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These movements can be performed in either the lying or seated positions.
There are currently no standard examination positions for horizontal abduction and adduction of the shoulder. During the movements of the gleno-humeral joint there are always relative movements within the scapulo-thoracic junction. These are usually described as fitting a set of established normalpatterns. These must be considered when testing the shoulder. When testing or exercising the shoulder it is vital that the subject has sufficient warm up before performing any movements.
In the supine position (see below) stabilization is effectively achieved by the contact between the thorax and the bed. Testing in this position is more stabilised than in the seated position and allows full adduction.
To view a set up video press here
This position is only available on a dynomometer with allot of height adjustment (KIn-Com). When using the seated position the thoracic belts should be utilized to prevent upper body movements. The position is inherently unstable so it is only recommended for patients and not for research.
Lying: Stabilisation in the lying position is not normally required as this is inherent in the position.
Seated: In the seated position stabilisation usually involves chest straps.
There is validity in using a wrist strap (as seen in seated above) rather than a grip handle (as seen in lying above) because this eliminates the influence of the wrist flexors and extensors. Although this may have some face validity it does not translate into real world testing. The hand grip is then always preferable.
Make sure the elbow has a small degree of flexion throughout the range to ensure it's safety (5 degrees is usually enough).
Axis of rotation:
Regardless of the position of the test the alignment of the instantaneous axis of rotation should be approximately 1cm away from the mid line above the acromial process when the humerous is at a right angle to the body and the scapula is angled at 90degrees. But it has been shown by Walmsley (1993) that the gleno-humeral joint as a whole (never mind its instantaneous axis of rotation) moves by an average of 8cm through range so the need for accuracy must be questioned.
With arm at 90 degrees to the thorax (in seated pointing straight ahead in lying pointing to the roof).
Range of motion:
Generally a large range of motion is chosen for these tests. Generally +40-60 degrees adduction to 90+ degrees abduction (depending on flexibility). Adduction is tested less often (as it actually reproduces a medical test designed to aggravated the acromio clavicular joint), however anything from 0-60 degrees can be used.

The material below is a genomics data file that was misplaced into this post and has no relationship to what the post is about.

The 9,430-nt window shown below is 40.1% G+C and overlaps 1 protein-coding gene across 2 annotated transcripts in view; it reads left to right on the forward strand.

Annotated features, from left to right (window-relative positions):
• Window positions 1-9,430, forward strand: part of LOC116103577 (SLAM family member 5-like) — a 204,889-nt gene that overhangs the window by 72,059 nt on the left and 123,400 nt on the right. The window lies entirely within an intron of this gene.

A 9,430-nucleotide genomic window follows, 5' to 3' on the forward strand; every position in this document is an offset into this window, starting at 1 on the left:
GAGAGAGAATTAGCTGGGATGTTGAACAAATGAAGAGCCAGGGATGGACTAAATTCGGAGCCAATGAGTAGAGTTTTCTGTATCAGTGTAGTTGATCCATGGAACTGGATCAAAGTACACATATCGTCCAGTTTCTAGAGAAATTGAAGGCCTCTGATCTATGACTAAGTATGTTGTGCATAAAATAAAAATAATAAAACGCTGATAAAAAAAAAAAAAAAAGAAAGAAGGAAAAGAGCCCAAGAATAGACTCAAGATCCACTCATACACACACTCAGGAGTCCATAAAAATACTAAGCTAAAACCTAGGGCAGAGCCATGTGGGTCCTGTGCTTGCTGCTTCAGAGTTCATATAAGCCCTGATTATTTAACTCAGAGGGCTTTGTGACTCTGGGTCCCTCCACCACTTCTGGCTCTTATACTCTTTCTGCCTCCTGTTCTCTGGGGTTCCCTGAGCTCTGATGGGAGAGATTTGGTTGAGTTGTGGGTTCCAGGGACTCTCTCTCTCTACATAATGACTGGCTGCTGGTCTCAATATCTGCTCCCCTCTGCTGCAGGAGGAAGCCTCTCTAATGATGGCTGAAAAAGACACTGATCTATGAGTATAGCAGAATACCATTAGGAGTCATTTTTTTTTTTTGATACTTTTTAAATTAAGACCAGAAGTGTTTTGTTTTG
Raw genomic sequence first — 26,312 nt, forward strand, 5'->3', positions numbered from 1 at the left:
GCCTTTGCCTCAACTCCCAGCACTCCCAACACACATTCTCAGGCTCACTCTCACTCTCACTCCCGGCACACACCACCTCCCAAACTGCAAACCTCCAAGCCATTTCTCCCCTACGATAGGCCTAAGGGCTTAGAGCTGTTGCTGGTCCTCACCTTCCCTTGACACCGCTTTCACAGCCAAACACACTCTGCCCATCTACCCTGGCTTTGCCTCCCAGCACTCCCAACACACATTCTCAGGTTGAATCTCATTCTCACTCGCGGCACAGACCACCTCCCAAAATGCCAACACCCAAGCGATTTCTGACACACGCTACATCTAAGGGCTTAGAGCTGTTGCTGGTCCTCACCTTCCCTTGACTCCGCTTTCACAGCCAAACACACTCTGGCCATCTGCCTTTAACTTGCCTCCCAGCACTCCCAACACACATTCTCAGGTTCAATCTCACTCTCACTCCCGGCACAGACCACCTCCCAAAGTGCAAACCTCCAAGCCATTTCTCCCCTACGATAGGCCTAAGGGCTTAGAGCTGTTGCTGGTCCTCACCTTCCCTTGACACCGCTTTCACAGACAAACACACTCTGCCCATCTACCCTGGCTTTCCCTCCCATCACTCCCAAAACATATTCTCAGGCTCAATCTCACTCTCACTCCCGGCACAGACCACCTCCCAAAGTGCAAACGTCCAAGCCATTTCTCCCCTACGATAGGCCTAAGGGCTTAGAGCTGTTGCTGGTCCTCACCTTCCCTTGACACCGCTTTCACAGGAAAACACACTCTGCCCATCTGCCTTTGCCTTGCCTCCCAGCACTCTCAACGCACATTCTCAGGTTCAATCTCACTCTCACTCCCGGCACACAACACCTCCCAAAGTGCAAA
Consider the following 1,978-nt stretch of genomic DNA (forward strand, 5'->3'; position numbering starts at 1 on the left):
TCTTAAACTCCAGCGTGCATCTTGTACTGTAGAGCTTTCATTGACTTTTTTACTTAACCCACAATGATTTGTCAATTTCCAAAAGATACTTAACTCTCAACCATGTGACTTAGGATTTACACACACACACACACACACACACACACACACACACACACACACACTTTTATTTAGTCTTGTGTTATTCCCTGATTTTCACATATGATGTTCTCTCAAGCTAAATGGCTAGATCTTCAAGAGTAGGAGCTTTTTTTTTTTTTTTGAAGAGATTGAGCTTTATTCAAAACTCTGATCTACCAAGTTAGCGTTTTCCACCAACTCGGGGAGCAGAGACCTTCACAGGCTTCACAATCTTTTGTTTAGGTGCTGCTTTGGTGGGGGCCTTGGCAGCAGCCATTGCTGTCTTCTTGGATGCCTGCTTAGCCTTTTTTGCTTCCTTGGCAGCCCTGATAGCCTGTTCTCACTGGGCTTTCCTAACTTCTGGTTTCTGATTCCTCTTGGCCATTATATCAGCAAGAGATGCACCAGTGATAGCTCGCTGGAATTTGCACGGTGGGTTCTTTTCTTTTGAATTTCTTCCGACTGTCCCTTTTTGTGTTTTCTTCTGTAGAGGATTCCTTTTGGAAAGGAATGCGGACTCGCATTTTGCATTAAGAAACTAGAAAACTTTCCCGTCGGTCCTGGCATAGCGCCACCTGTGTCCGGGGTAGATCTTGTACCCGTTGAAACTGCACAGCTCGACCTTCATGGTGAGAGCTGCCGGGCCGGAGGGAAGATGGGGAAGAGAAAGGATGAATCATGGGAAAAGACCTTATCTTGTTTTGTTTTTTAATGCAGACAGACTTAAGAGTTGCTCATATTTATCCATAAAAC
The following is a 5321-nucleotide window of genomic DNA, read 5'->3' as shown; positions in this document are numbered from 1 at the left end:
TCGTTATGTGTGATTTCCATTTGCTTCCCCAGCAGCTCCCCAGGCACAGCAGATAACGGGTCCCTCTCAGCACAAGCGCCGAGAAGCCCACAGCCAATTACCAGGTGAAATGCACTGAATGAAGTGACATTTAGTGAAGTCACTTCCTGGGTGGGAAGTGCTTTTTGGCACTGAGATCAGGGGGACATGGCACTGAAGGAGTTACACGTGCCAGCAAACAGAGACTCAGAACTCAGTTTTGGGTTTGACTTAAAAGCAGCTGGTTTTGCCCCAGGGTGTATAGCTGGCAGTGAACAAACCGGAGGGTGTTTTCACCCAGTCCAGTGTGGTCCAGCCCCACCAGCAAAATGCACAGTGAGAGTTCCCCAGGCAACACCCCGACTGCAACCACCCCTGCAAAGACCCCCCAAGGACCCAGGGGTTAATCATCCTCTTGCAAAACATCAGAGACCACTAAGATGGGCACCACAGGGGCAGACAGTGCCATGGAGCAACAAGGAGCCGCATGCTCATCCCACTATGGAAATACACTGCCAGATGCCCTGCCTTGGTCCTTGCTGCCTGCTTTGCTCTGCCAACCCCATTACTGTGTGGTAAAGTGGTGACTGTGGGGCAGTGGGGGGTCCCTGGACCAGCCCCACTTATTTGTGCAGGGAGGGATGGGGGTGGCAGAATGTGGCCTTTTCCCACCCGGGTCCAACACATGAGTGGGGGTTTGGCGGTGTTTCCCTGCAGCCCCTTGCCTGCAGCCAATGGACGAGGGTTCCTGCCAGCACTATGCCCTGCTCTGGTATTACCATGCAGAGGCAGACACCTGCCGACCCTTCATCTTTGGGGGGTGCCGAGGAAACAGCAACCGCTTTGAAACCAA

In lying position: As the lever arm can be very long and heavy in these movements setting of gravity correction is essential.
In sitting: Not required as gravity plays no role.
Generally it is accepted that speeds of 30 degrees/second and multiples of this should be used.
|Speed/s||60 or 90||30 or 60||30-300||30-500|
|Sets||3||3||4||up to 9|
|Speed/s||60 up to 180||30 up to 180||60-300|
|Sets||6||6||up to 12|
In the shoulder it is normal to look at the ratio between the right and left sides there should be a 0-10% difference between the sides. Anything beyond this would either demonstrate extreme hand dominance (this can happen in certain sports like javelin), or indicate a muscle imbalance which would be best corrected.
Eccentric results are generally 30% higher than concentric within the same muscle.
Angle of peak torque for abduction is -28 degrees although this can vary to as little as -17 degrees with increasing speed (that is 28 degrees in abduction) (Lee and Chun 1991)
Angle of peak torque for adduction is -53 degrees although this can be as much as -89 dgrees (that is 53 degrees of abduction) (Lee and Chun 1991)
|Weir et al. (1992)||Age||Sex||Machine||Peak mean (SD)||Peak mean (SD)|
|speed deg/s||15-18||M||Cybex||Hor. Abduction||Hor. Adduction|
|30||48.2 (10.4)||51.4 (16.2)|
|180||35.8 (10.7)||35.6 (12.8)|
|300||25.1 (9.3)||23.8 (9.1)|
|Weir et al (1992)||15-18||M||Cybex||PTBW||PTBW|
|Lee and Chun. (1991)||Cybex||ftlbs Dominant|
Silva et al(2006) looked at shoulder horizontal adduction/abduction ratios and found the adductors are normally 2x the strength of the abductors:
|Alderink & Kuck (1986)||
Dominant Side % (sd)
Non Dominant Side % (sd)
|30||0.82 (0.21)||0.75 (0.21)||0.79 (0.16)|
|60||0.59 (0.17)||0.56 (0.20)||0.58 (0.16)|
|90||0.47 (0.19)||0.43 (0.15)||0.45 (0.14)|